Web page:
Tag Archives: Students

Contemplating Contemplative Pedagogy

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In this post, Dr. Alison Staudinger shares her reflections and struggles with the questions, Does contemplation belong in the academic classroom? If yes, then how might instructors appropriately and effectively bring the benefits of contemplation and mindfulness into the classroom in order to support learning?

Tackling your “Laundry” List through Metacognitive Goal Setting

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In this post Dr. Tara Beziat shares her realization that many students approach academic goals as she had been approaching her never-ending chore of “finishing the laundry.” By using effective goal setting techniques combined with metacognition, both academic and daily living goals can be more effectively accomplished.

Developing Mindfulness as a Metacognitive Skill

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In this post, Ed Nuhfer explores the role of metacognition and mindfulness in the enhancement of student learning. Both, Nuhfer argues, can help bridge the gap between traditional pedagogies and more student-centered learning experiences.

Hypercorrection: Overcoming overconfidence with metacognition

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In this post, Jason Lodge argues that metacognition can help support student confidence while also helping to correct for overconfidence. He concludes, “it is vital that students develop metacognition so that they can monitor when they are wrong or when they are not progressing as they should be. If they can, then there is every chance that the learning experience can be more powerful as a result.”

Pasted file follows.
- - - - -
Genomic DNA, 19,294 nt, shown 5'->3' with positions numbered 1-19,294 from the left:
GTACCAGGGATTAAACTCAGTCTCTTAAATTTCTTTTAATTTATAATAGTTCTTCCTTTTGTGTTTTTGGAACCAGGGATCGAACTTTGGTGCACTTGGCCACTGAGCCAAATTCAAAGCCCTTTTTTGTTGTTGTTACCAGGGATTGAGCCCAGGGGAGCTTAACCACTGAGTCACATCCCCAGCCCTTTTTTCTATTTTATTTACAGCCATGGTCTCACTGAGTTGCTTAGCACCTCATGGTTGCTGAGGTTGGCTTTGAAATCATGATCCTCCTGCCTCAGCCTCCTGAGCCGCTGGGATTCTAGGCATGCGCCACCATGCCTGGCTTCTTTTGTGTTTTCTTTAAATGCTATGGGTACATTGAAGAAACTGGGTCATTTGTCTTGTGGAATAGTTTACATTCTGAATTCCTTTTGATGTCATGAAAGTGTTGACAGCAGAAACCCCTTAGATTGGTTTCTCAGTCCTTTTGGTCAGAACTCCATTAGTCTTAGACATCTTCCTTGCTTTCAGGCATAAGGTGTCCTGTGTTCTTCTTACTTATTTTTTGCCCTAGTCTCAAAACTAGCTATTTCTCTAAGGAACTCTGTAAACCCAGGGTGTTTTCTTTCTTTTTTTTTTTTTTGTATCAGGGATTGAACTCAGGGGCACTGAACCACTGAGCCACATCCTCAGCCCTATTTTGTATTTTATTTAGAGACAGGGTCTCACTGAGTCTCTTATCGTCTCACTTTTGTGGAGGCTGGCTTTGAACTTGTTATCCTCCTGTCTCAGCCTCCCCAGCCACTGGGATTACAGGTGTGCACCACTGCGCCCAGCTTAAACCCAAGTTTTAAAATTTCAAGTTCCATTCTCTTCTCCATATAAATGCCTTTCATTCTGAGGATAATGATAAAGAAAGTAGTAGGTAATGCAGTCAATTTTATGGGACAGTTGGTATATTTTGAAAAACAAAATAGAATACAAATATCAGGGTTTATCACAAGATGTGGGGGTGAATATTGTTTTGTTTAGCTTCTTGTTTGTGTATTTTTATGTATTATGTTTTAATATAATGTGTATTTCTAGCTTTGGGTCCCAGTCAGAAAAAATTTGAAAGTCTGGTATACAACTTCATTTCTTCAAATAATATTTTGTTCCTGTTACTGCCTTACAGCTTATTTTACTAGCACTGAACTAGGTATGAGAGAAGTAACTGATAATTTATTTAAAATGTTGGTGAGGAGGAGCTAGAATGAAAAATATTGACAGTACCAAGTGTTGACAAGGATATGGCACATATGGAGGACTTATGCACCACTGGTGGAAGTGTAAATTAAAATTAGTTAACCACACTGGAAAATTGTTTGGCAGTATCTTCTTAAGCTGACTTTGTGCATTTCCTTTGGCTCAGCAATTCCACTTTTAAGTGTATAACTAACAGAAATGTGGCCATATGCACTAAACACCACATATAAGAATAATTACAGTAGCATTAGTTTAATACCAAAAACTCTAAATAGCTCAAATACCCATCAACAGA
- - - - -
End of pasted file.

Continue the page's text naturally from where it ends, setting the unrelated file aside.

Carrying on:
Learning to Write and Writing to Learn: The Intersection of Rhetoric and Metacognition

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In this post, Dr. Amy Ratto Parks proposes a Meta-Rhetorical Triangle as a way to to support students’ successful navigation of writing assignments across the disciplines, and as a way to help instructors “offer the kinds of assignment details students really need in order to succeed in our classes.”

Pausing Mid-Stride: Mining Metacognitive Interruptions In the Classroom

In this post, Amy Ratto Parks shares an example of how to spot an opportunity for an in-the-moment metacognitive mini-lesson, making the intervention real and meaningful for her students.

Exploring the potential impact of reciprocal peer tutoring on higher education students’ metacognitive knowledge and regulation

Backer, Keer and Valcke’s study “explores the potential of reciprocal peer tutoring to promote both university students’ metacognitive knowledge and their metacognitive regulation skills. The study was conducted in a naturalistic higher education setting, involving 67 students tutoring each other during a complete semester.” Backer, Liesje De. (May 2012) . Exploring the potential impact of reciprocal peer tutoring on higher… Read more »

Student Motivation and Self-Regulated Learning in the College Classroom

This chapter talks about the problems in students’ motivation to learn and how self-regulated learning can provide some insights to issues such as, how come students care more about their grades than learning the disciplinary content of their courses?, why do students wait until the last minute to fulfill the obligations of their courses such as studying for an exam… Read more »